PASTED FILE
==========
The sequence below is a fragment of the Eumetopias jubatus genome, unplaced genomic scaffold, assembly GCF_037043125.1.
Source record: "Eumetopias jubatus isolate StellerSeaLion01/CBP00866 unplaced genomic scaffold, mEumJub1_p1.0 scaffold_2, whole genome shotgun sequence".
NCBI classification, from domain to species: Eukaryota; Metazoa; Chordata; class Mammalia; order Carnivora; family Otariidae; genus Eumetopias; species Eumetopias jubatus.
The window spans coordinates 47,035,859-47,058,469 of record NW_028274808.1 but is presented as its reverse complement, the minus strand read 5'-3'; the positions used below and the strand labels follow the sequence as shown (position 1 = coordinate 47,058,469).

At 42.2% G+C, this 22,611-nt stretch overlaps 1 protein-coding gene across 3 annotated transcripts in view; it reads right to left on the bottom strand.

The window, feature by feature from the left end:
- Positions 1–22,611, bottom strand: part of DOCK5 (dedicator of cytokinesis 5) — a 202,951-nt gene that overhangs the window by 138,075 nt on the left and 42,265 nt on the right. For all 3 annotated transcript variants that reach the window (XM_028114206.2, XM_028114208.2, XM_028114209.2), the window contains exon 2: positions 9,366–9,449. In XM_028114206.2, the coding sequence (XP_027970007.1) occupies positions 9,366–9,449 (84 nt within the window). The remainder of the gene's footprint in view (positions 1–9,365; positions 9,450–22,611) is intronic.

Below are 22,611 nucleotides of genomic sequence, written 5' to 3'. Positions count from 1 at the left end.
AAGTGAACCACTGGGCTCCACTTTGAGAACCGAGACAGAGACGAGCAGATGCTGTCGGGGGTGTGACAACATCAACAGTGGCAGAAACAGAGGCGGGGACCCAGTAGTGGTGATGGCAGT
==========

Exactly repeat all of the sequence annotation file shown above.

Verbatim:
The sequence below is a fragment of the Eumetopias jubatus genome, unplaced genomic scaffold, assembly GCF_037043125.1.
Source record: "Eumetopias jubatus isolate StellerSeaLion01/CBP00866 unplaced genomic scaffold, mEumJub1_p1.0 scaffold_2, whole genome shotgun sequence".
NCBI classification, from domain to species: Eukaryota; Metazoa; Chordata; class Mammalia; order Carnivora; family Otariidae; genus Eumetopias; species Eumetopias jubatus.
The window spans coordinates 47,035,859-47,058,469 of record NW_028274808.1 but is presented as its reverse complement, the minus strand read 5'-3'; the positions used below and the strand labels follow the sequence as shown (position 1 = coordinate 47,058,469).

At 42.2% G+C, this 22,611-nt stretch overlaps 1 protein-coding gene across 3 annotated transcripts in view; it reads right to left on the bottom strand.

The window, feature by feature from the left end:
- Positions 1–22,611, bottom strand: part of DOCK5 (dedicator of cytokinesis 5) — a 202,951-nt gene that overhangs the window by 138,075 nt on the left and 42,265 nt on the right. For all 3 annotated transcript variants that reach the window (XM_028114206.2, XM_028114208.2, XM_028114209.2), the window contains exon 2: positions 9,366–9,449. In XM_028114206.2, the coding sequence (XP_027970007.1) occupies positions 9,366–9,449 (84 nt within the window). The remainder of the gene's footprint in view (positions 1–9,365; positions 9,450–22,611) is intronic.

Below are 22,611 nucleotides of genomic sequence, written 5' to 3'. Positions count from 1 at the left end.
AAGTGAACCACTGGGCTCCACTTTGAGAACCGAGACAGAGACGAGCAGATGCTGTCGGGGGTGTGACAACATCAACAGTGGCAGAAACAGAGGCGGGGACCCAGTAGTGGTGATGGCAGT